The beasts in each scene have been interpreted as transformations of Bacchus (Zagreus), the son of Zeus, when fleeing from the Titans. The entire sequence relates not only to the seasons but to the cycle of birth, death, and rebirth.

The mosaic has been the subject of scholarly debate. Some scholars believe that it was simply made to decorate a summer dining room. The prevailing opinion, however, is that the mosaic and the hall in which it stands were part of a re-purposing of the Littlecote site from a villa to a ceremonial complex.

This complex is thought to have been a collegium, a form of pagan monastery for followers of a sect based on the cult of Bacchus and the legends of Orpheus. Bacchus was considered to be a saviour deity who promised eternal life to his followers.

But why was the Littlecote villa transformed from a farm complex to a sacred site? One possibility is that the transformation occurred during the reign of the pagan emperor Julian the Apostate (reigned 361-363 AD), who rejected Christianity and tried to return the Roman Empire to the 'old religions'. During and after Julian's brief reign pagan temples and shrines in Britain were restored and new ones built. That may be what happened here at Littlecote.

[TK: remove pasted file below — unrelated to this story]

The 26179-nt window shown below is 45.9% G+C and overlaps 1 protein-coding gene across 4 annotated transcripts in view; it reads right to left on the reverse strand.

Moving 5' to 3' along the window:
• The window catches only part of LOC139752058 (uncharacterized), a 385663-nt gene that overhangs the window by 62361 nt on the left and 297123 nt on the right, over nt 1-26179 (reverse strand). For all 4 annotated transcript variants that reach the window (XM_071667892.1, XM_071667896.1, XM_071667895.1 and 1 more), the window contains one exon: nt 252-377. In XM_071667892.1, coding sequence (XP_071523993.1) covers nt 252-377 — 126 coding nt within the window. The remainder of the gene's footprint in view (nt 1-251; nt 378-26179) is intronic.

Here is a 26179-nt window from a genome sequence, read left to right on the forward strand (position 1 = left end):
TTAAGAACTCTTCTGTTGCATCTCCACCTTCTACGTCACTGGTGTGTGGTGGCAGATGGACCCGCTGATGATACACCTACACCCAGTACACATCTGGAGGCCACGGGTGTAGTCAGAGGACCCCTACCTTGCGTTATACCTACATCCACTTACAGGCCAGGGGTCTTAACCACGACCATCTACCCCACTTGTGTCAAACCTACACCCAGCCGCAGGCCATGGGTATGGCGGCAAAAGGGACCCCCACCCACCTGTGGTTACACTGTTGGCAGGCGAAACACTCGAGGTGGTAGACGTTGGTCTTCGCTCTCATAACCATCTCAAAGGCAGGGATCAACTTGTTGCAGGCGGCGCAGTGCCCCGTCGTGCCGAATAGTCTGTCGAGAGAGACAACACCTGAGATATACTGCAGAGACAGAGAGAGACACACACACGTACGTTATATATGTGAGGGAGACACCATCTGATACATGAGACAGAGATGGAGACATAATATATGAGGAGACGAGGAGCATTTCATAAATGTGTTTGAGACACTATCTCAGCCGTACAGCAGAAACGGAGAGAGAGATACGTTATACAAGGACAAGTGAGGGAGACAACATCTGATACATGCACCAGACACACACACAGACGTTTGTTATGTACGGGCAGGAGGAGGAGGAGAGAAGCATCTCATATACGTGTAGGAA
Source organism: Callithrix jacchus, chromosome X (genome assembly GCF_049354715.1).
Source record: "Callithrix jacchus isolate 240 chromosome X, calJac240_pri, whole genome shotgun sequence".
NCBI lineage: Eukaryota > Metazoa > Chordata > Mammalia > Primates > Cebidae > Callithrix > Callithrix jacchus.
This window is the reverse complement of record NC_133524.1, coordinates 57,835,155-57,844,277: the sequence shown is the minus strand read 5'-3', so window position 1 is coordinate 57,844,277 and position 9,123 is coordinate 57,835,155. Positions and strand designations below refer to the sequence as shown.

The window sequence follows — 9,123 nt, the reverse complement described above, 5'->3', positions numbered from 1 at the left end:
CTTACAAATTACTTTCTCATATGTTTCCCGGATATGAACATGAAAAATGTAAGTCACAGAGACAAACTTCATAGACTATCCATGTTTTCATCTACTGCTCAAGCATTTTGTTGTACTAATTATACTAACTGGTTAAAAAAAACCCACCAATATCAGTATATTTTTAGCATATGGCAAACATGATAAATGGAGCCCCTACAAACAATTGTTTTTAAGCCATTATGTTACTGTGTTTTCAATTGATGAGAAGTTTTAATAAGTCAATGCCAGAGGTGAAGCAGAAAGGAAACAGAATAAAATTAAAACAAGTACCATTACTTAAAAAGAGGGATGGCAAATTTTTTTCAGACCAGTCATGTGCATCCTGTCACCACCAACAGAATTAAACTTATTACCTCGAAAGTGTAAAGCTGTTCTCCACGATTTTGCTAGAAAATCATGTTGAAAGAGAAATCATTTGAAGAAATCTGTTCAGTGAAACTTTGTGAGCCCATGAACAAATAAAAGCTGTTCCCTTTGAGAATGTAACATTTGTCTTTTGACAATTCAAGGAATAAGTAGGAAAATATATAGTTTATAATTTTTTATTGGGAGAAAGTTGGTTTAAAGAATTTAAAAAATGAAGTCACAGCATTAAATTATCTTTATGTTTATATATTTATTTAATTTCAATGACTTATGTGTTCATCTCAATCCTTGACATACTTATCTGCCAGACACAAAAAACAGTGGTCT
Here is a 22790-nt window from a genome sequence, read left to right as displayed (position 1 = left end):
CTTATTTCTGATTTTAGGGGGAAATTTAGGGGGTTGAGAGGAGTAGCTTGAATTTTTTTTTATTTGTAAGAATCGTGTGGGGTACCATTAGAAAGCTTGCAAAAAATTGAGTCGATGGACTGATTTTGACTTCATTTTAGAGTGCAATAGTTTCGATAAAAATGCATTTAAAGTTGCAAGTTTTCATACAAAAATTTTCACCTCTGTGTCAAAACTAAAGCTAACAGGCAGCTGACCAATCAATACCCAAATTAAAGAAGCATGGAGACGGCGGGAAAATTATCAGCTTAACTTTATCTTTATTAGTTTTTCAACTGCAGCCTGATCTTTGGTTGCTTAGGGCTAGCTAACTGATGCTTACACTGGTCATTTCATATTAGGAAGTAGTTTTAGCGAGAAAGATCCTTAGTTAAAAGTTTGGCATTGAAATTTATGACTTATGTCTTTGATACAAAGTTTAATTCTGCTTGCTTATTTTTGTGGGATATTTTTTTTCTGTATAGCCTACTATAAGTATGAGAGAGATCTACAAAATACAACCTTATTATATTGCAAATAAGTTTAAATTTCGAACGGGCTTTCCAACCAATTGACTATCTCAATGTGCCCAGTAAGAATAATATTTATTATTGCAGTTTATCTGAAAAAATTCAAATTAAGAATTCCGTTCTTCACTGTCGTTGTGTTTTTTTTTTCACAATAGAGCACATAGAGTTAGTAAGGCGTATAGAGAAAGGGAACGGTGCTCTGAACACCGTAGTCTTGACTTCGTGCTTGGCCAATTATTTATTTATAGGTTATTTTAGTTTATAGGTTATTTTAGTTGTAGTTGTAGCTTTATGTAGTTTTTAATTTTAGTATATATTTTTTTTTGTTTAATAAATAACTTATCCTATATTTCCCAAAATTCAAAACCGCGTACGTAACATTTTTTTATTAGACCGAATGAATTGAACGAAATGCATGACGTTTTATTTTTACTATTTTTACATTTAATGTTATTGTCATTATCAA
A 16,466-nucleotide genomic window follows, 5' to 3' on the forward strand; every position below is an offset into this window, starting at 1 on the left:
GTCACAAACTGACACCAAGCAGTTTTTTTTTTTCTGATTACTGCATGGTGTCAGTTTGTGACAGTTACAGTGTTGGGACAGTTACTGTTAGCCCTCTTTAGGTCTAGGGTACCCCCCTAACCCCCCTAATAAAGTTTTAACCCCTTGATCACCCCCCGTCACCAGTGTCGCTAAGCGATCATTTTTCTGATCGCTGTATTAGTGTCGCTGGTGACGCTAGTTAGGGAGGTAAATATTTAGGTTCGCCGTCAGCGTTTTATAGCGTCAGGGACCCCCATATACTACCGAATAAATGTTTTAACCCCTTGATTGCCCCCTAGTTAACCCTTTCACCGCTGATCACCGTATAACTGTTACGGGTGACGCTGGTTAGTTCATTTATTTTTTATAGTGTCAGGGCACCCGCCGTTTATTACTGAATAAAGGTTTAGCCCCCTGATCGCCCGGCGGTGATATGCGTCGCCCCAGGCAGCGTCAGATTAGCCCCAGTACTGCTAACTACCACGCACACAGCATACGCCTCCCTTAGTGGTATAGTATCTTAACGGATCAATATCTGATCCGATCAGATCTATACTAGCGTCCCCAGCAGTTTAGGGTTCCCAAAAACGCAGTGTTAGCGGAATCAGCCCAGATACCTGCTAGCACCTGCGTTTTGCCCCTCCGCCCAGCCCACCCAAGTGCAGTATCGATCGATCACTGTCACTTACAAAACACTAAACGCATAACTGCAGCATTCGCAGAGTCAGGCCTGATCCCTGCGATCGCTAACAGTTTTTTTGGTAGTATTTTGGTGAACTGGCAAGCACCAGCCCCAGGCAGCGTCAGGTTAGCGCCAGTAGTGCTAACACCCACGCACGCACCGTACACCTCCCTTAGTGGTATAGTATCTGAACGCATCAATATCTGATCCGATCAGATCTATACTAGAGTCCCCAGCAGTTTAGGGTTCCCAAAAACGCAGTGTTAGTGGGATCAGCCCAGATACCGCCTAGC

Roman Remains

There's a lot to see in addition to the remarkable Orpheus mosaic. At the site entrance is the East Range with its impressively large gatehouse and a stable building. The gatehouse is huge, with triple arches supporting flanking towers.

The South Range began as an early 3rd-century farm building but was transformed around 270 AD with a bath complex at one end.

The West Range includes the remains of a well, overlaid by a later wall, and a well-preserved hypocaust, or underfloor heating system. Near the south-west corner of the range is a small building that may have ben a smokehouse for curing meat.

Littlecote House

Finds from the Roman villa are on display inside Littlecote House, now a country house hotel. The house was built by Sir George Darrell on the site of an earlier 13th-century mansion. Henry VIII is said to have visited Littlecote House during his courtship of Jane Seymour, his third wife. Sir John Popham inherited Littlecote in 1589 and built the present Elizabethan mansion. Three monarchs stayed at Littlecote House James I, his grandson Charles II, and William III.

Visitors are welcome to explore the restored formal gardens and view the villa exhibit inside the house. You can also buy a guidebook giving more details about the villa and its history.

Getting There